Now, let us look at the different areas that can be supported by impact capital.
Climate Investing. Addressing the global challenges of climate change requires substantial capital. Climate investing mobilises capital to support technologies, innovations, and other solutions that address and mitigate climate change. Climate investing supports the transition to low-carbon operations or a net zero economy, helps prevent future carbon emissions, and contributes to carbon sequestration.
As with most impact investments, climate investments have clear and measurable goals. One goal can be the significant reduction of carbon emissions through clean energy sources or energy-efficient operations. Another can be the considerable preservation and restoration of certain natural habitats or ecosystems.
In climate investing alone, there are many areas where impact capital can flow. One is providing access to clean energy. Despite the rise in popularity of clean energy sources, however, reliable access to clean energy still eludes communities living in poverty.
Another area is sustainable forestry, which can help protect critical ecosystems, prevent deforestation, capture carbon, as well as create sustainable livelihood for local communities.
Lastly, climate investing also directs capital towards climate-resilient infrastructure and sustainable urbanisation.
Community Investing. Community investing is another fast-growing area of impact investing. While its facets differ per country, community investing primarily aims to support economically-challenged communities. As such, it uses investments to create resources and opportunities for disadvantaged communities often underserved by traditional financial institutions.
Globally, community investing has provided affordable housing, livelihood opportunities, education, healthcare, financial assistance, childcare, and other essential community services. In the Philippines, community investing may also involve cooperatives, community-based organisations, and even for-profit social enterprises that provide social services to marginalised communities.
Cooperatives, whose membership structures already comprise individuals and households from disadvantaged communities, primarily serve the poor and have a huge potential for social impact. As of December 2018, there were 28,784 registered cooperatives in the Philippines, according to data from the Cooperative Development Authority (CDA).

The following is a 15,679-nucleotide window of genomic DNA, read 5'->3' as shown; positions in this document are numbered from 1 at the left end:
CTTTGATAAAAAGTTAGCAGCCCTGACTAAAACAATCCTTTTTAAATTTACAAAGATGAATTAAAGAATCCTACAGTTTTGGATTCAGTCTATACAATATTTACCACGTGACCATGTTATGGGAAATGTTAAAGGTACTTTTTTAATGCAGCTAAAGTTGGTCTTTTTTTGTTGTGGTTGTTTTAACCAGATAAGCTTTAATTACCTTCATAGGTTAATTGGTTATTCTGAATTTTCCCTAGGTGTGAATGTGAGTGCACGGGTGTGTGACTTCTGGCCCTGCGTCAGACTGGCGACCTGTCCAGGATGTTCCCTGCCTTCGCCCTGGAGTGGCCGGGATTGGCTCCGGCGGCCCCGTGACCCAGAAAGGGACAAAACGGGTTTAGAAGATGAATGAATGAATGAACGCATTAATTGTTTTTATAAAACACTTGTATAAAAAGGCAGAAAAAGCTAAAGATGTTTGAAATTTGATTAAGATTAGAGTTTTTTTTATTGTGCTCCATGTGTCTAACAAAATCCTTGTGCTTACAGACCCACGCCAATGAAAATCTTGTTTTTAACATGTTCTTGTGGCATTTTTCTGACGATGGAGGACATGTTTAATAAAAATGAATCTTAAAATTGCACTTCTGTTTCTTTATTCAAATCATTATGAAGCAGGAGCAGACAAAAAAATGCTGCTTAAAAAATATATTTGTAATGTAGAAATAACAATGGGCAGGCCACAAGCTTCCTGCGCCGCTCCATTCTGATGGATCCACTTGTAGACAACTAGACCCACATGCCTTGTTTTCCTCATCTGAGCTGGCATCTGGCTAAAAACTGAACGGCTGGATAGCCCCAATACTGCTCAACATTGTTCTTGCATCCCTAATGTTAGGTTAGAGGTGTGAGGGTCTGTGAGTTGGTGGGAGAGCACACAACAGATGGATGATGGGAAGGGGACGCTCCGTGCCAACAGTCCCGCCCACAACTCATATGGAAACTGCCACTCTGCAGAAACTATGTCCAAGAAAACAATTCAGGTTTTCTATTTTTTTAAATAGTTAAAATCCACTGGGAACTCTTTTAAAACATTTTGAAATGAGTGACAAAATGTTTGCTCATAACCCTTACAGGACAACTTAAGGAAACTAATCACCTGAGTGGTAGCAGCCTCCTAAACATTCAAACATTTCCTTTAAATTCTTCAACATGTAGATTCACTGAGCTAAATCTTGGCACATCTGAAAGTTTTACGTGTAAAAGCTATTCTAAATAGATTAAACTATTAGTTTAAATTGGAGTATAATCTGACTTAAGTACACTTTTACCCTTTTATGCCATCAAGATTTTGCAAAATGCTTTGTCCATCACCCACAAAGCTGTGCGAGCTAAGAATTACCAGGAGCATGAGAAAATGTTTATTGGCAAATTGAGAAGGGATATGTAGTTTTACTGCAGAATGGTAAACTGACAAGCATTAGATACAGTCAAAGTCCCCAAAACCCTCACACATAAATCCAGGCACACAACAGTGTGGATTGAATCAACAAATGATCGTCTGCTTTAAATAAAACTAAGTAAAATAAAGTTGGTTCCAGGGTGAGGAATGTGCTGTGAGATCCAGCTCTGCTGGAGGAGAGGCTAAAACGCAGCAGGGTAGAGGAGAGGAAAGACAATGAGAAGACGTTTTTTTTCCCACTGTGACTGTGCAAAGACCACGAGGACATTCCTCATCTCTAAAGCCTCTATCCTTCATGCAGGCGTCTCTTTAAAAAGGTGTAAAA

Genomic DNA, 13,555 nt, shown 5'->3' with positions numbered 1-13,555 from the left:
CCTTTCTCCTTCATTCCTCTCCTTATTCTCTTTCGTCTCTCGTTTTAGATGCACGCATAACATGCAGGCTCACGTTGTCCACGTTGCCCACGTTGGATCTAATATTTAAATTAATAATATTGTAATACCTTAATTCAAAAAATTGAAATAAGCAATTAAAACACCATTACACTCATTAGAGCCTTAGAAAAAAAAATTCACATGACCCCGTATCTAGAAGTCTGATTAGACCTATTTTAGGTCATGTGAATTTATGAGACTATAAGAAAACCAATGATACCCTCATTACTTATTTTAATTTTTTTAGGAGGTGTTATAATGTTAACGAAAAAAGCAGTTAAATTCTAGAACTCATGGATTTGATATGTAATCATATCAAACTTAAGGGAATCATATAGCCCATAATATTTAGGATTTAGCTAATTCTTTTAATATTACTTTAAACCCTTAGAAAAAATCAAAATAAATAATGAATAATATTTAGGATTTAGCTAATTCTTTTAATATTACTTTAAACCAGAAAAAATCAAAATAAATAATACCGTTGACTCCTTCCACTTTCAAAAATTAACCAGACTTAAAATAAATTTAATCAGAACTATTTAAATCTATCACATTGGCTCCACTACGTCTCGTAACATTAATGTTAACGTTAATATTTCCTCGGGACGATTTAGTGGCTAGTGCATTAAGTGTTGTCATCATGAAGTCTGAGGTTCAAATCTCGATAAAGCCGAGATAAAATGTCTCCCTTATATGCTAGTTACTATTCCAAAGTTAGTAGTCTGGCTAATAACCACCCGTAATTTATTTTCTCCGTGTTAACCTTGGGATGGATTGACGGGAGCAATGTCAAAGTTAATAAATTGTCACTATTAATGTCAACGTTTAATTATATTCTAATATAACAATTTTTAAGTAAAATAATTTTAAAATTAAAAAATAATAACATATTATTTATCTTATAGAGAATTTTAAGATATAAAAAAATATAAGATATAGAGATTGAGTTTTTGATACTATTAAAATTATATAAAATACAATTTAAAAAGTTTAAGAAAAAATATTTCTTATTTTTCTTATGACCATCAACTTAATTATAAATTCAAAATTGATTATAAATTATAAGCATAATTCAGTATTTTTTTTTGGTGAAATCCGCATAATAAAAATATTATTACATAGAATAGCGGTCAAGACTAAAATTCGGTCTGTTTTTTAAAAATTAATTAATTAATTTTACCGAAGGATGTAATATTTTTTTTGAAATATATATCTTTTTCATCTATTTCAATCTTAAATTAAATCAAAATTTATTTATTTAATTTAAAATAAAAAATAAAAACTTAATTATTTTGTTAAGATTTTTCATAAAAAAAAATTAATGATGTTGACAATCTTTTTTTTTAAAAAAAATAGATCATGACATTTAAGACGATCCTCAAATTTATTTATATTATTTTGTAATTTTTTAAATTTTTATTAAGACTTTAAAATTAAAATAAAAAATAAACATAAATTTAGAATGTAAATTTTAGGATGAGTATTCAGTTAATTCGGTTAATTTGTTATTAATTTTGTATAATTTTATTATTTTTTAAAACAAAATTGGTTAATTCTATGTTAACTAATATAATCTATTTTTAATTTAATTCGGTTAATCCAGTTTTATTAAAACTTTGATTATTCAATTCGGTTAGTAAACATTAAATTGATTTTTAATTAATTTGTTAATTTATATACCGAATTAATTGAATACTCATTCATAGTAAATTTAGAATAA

Social enterprises, on the other hand, can also be very intentional with the social impact they want to achieve and the communities they want to serve. According to the latest estimates, there may be as many as 164,400 social enterprises in the Philippines. Locally, they have been helping communities gain support for agriculture, education, financial services, energy, and livelihood development.
Gender Lens Investing. Another investment approach gaining interest among impact investors is gender lens investing (GLI). Here, they assess and manage investments with the intent to address gender issues and promote gender parity. More specifically, GLI supports investments that seek to positively impact the lives of women and girls.
One of its more obvious examples is investing in and supporting women-owned or women-led enterprises. Another is investing in enterprises that offer products and services that significantly improve the lives of women and girls. Applying a gender lens also drives investments in enterprises that promote workplace equity, either in their staffing requirements, management, boardroom representation, or within their supply chains.
Gender lens investing has gained some traction in the Philippines and across Southeast Asia. In fact, over the past three years, impact capital deployed with a gender lens has increased significantly in Southeast Asia. In the Philippines, most of these investments support enterprises that provide critical financial services to women, such as microfinancing to support entrepreneurship and other livelihood activities.
No matter the investment approach, we at Arowana Impact Capital remain committed to growing enterprises whose principles and practices align with our vision of sustainable development to advance social and environmental good.